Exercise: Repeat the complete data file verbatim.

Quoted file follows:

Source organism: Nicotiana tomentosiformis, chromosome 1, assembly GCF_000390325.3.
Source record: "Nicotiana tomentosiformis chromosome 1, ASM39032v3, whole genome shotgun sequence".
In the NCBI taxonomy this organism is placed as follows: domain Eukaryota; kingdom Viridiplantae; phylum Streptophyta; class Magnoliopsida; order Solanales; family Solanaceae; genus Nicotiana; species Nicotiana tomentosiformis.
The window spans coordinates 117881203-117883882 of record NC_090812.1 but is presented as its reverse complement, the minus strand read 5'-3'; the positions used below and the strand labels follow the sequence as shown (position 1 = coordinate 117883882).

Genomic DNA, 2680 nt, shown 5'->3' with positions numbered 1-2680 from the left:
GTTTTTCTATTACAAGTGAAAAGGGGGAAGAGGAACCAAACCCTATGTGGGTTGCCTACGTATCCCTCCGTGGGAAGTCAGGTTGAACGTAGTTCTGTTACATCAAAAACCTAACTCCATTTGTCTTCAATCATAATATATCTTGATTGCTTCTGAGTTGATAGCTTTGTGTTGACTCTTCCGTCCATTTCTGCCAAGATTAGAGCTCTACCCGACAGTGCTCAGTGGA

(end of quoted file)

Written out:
Source organism: Nicotiana tomentosiformis, chromosome 1, assembly GCF_000390325.3.
Source record: "Nicotiana tomentosiformis chromosome 1, ASM39032v3, whole genome shotgun sequence".
In the NCBI taxonomy this organism is placed as follows: domain Eukaryota; kingdom Viridiplantae; phylum Streptophyta; class Magnoliopsida; order Solanales; family Solanaceae; genus Nicotiana; species Nicotiana tomentosiformis.
The window spans coordinates 117881203-117883882 of record NC_090812.1 but is presented as its reverse complement, the minus strand read 5'-3'; the positions used below and the strand labels follow the sequence as shown (position 1 = coordinate 117883882).

Genomic DNA, 2680 nt, shown 5'->3' with positions numbered 1-2680 from the left:
GTTTTTCTATTACAAGTGAAAAGGGGGAAGAGGAACCAAACCCTATGTGGGTTGCCTACGTATCCCTCCGTGGGAAGTCAGGTTGAACGTAGTTCTGTTACATCAAAAACCTAACTCCATTTGTCTTCAATCATAATATATCTTGATTGCTTCTGAGTTGATAGCTTTGTGTTGACTCTTCCGTCCATTTCTGCCAAGATTAGAGCTCTACCCGACAGTGCTCAGTGGA